Northside SF
Book Notes
The last of Kurt Wallander
The Troubled Man by Henning Mankell
384 pages • Knopf • $26.95
For a country that is rich and at peace, Sweden sure does have a bad case of Scandinavian gloom.

When Britain produces world-famous popular literature, it is from people like J.K. Rowling and Terry Pratchett who write about worlds of fantasy, wonder and hope. But nearby Sweden’s contribution to the global best-seller market is the edgy mystery thriller, with isolated heroes and heroines solving brutal crimes against the backdrop of social and political decay. Stieg Larsson and Henning Mankell have both become world famous for this atmospheric fiction.

For two decades Mankell has been telling the story of Kurt Wallander, the divorced, brilliant, and somewhat misanthropic inspector in the Swedish town of Ystad.

It wouldn’t be a Wallander novel – or apparently a Swedish mystery – without a backdrop of worry and fear of the future with seemingly no one able to fix things. In The Troubled Man, the tenth and final (according to Mankell) novel in the series, Wallander, now 60, is struggling with growing older, unable to shake bad habits of diet and lack of exercise despite recurring memory loss and a barely controlled case of diabetes.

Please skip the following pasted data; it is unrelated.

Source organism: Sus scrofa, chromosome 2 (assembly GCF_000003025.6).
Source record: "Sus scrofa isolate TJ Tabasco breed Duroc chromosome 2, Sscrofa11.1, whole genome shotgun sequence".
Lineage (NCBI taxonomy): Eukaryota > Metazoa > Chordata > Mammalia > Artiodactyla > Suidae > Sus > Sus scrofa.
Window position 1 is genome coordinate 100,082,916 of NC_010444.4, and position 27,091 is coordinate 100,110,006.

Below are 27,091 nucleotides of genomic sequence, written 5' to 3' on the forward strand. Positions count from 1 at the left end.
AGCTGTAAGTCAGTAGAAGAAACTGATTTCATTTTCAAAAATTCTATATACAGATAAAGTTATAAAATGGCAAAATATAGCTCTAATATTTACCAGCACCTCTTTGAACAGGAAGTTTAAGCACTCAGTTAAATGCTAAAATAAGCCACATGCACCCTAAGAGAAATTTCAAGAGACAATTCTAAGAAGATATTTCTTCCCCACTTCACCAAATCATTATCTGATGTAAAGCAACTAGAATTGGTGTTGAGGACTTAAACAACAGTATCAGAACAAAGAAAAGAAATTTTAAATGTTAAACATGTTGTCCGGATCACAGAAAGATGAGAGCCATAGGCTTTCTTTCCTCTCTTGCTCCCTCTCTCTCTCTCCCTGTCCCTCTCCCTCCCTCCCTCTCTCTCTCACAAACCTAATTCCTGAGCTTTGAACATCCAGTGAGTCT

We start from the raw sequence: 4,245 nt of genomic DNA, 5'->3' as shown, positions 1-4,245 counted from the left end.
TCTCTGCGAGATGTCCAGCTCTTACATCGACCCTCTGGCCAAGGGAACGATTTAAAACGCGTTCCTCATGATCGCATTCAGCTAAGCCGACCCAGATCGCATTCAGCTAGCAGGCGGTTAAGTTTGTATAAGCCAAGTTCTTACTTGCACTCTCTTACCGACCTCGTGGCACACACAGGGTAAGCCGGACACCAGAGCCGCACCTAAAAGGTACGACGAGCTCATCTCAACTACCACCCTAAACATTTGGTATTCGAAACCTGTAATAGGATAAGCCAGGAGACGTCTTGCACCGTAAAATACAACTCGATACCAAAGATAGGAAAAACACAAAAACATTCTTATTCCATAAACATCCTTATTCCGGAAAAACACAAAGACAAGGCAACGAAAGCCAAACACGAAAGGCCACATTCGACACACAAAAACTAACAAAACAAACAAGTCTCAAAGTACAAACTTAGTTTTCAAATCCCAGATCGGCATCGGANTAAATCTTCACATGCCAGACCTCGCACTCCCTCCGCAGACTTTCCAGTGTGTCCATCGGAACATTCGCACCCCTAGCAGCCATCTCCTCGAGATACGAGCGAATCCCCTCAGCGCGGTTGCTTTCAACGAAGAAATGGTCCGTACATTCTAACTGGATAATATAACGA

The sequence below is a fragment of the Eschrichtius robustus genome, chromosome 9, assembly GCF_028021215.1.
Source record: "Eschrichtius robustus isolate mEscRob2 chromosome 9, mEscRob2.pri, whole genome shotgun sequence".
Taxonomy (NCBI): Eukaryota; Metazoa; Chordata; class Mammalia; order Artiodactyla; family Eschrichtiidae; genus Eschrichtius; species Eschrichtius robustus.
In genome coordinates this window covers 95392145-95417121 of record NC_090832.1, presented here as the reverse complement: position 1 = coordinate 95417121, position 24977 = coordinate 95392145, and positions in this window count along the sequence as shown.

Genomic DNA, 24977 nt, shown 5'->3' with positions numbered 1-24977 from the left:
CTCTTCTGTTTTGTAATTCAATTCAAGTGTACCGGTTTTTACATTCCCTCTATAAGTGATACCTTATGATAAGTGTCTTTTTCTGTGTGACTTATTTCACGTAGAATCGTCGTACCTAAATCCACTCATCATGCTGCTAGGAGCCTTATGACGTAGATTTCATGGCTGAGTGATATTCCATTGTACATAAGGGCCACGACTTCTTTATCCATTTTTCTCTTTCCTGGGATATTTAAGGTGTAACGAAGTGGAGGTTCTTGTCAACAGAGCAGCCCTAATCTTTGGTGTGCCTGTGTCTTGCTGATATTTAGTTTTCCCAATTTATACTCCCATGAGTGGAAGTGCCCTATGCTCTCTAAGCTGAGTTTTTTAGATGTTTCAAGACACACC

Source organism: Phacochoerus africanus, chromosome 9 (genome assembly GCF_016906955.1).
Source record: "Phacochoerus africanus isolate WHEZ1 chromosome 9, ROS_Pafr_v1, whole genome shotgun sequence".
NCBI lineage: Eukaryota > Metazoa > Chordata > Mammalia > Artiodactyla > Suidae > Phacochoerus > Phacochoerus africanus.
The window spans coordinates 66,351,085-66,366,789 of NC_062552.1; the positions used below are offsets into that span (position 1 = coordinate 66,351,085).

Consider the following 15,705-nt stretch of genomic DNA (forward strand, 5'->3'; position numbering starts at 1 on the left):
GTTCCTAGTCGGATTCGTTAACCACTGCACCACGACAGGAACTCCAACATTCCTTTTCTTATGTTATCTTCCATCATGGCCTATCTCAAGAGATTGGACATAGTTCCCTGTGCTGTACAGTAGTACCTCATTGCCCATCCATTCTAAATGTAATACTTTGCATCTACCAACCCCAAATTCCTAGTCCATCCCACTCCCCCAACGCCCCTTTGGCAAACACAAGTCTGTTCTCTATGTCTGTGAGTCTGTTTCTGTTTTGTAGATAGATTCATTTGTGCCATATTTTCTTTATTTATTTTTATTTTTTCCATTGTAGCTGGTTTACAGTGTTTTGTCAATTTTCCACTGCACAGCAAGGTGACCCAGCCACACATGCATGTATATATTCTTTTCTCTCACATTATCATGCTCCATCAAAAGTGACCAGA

The plot of The Troubled Man revolves around the parents of his daughter Linda’s boyfriend. When each disappears separately, Wallander pursues the mystery of their disappearance and the inevitable murder. The naval officer husband has been brooding for years over a 1980s incident when the country’s political leaders obstructed the attempted capture of a possible Russian submarine in Swedish waters. Now Wallander must try to unravel the mystery of the disappearances and a growing sense that he has stumbled upon an international spy ring.

Author Mankell once told an interviewer that he often plants unexplained clues in his stories. They’re not quite red herrings; he said he was trying to reflect the reality of murder cases, where some things go unexplained and coincidences are mistaken for real clues. This practice of Mankell’s has always lent a realism to his books that is missing from many popular mysteries, where every part of the puzzle fits. He also rarely has strokes of inexplicable inspiration, crafted in many mysteries to produce story momentum. Instead, when the inspector establishes a breakthrough in one of his cases, it is the result of trial and error, the stitching together of disparate clues, and clear thinking.

Depending on your politics, you might not be impressed with the ultimate answers Mankell delivers about the spying plotline. But when you dive into a Wallander book, you should know that Mankell’s left-wing politics are never far from the surface.

Readers who love the darkly atmospheric Wallander series will not be disappointed in The Troubled Man. Readers who dread Swedish gloom would do well to stick with the tales of Rowling’s boy wizard.


March 2012
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